There has been great progress over recent decades in expanding networks – with 80% of the population covered across even low-income countries. Yet barriers to access remain considerable. Despite the expansion of cellular networks, less than 12% of the population in low-income countries use the internet. But even at current growth rates, three billion people in developing countries will not be using the internet by 2023. There is still much work to realise the great potential of digital access.
Impact is ultimately determined by usage; access alone is not sufficient.
The global debate focuses significant attention on access – closing the infrastructure gap and connecting the unconnected. But we find that the gap in usage among those who have a connection is equally problematic; only a minority of people in developing countries actually use digital services. Almost everyone has made a phone call at some point in their lives, but usage drops off rapidly for more complex digital functions. Even the most rudimentary of digital services, such as SMS, are not being used by the majority of people.
In our series on the rural women of Tanini in Indonesia, we speak to Ela, who's in her late teens, about her access to electricity, the internet and mobile phone coverage, as well as her future aspirations.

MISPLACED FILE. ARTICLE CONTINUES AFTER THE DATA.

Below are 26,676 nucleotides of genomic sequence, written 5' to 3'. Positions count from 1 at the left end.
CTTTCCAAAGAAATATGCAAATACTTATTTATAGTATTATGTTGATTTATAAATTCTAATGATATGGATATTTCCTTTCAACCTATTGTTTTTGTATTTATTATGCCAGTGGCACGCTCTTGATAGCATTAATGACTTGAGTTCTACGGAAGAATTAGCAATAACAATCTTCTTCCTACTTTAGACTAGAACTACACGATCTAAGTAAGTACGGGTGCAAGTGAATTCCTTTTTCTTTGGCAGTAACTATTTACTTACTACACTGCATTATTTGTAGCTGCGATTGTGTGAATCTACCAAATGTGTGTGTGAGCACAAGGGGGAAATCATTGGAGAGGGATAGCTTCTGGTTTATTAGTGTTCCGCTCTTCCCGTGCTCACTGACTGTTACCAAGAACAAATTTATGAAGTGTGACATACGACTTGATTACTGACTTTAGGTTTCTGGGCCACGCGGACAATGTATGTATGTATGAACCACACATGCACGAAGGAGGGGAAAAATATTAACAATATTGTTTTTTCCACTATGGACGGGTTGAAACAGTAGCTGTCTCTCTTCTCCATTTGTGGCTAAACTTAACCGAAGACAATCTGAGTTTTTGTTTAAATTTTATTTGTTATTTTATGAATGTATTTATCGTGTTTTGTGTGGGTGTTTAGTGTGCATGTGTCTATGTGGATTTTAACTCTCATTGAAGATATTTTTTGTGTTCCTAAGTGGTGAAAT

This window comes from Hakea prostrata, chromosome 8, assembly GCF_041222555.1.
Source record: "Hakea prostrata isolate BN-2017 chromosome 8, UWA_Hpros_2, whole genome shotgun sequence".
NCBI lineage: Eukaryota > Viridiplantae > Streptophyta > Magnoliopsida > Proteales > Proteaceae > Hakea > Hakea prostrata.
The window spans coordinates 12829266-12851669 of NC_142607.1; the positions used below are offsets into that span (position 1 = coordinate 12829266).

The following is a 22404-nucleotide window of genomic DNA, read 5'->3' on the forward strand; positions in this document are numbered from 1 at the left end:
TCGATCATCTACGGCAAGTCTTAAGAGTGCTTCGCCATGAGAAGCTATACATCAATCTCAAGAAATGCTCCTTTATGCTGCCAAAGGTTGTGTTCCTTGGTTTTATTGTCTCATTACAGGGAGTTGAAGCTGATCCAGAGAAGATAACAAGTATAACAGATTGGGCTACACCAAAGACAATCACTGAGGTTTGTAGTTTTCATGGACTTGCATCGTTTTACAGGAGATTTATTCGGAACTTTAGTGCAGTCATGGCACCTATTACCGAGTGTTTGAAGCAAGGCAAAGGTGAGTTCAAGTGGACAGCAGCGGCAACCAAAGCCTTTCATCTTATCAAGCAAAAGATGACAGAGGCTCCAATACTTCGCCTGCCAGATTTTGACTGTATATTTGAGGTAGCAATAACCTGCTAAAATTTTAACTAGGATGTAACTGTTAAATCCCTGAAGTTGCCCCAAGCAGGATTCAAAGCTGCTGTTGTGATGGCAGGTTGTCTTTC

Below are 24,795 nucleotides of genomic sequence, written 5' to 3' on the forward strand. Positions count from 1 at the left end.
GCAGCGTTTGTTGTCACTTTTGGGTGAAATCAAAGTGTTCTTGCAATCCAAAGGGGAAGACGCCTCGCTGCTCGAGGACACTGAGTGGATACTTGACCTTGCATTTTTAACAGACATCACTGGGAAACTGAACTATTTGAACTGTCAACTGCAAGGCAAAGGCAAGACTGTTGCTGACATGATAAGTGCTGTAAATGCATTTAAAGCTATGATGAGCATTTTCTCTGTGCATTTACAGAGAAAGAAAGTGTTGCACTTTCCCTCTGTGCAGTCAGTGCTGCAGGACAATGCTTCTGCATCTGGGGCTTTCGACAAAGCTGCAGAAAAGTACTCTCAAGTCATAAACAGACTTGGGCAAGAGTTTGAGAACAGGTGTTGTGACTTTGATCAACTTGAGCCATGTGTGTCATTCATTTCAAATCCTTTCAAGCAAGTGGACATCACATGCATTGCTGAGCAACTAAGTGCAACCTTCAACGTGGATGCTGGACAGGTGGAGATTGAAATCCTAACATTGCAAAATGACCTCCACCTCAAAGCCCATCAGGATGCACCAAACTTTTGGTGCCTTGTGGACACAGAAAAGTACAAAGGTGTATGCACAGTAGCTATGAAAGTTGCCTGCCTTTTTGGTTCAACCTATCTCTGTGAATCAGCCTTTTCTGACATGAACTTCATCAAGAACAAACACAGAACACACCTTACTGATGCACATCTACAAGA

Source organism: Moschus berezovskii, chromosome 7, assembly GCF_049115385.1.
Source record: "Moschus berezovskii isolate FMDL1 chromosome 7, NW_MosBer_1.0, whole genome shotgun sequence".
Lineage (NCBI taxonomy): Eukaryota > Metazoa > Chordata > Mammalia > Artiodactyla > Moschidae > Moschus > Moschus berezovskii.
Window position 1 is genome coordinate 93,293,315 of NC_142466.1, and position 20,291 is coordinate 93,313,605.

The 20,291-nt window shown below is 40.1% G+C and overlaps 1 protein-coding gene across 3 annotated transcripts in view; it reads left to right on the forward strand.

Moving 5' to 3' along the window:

Yanti is a teacher in the Indonesian village of Tanini, she needs to walk 3-5km for good mobile phone signal, and uses the internet to support her knowledge and her students' learning about the world.
Digital exclusion – both in terms of access and effective usage – is not random; it mirrors, and risks exacerbating, long-established inequalities. People with limited education, women, and those in poverty are the least likely to benefit from digital technology. In Pakistan, women are half as likely as men to own a phone. People without secondary education are less than a third as likely to have used the internet than the rest of the population. Even for those who do own a phone, or who have used the internet, the inequalities persist in terms of the amount of usage.
This is driven by a number of factors: lower-educated groups are excluded due to a lack of basic literacy or digital skills, women are excluded by restrictive social norms, people who live in rural areas can be excluded due to limited infrastructure. Unless these fundamental barriers are addressed, the marginalised will remain excluded from the benefits of a fulfilled digital life.
The choices made by businesses and governments will shape digital access and usage.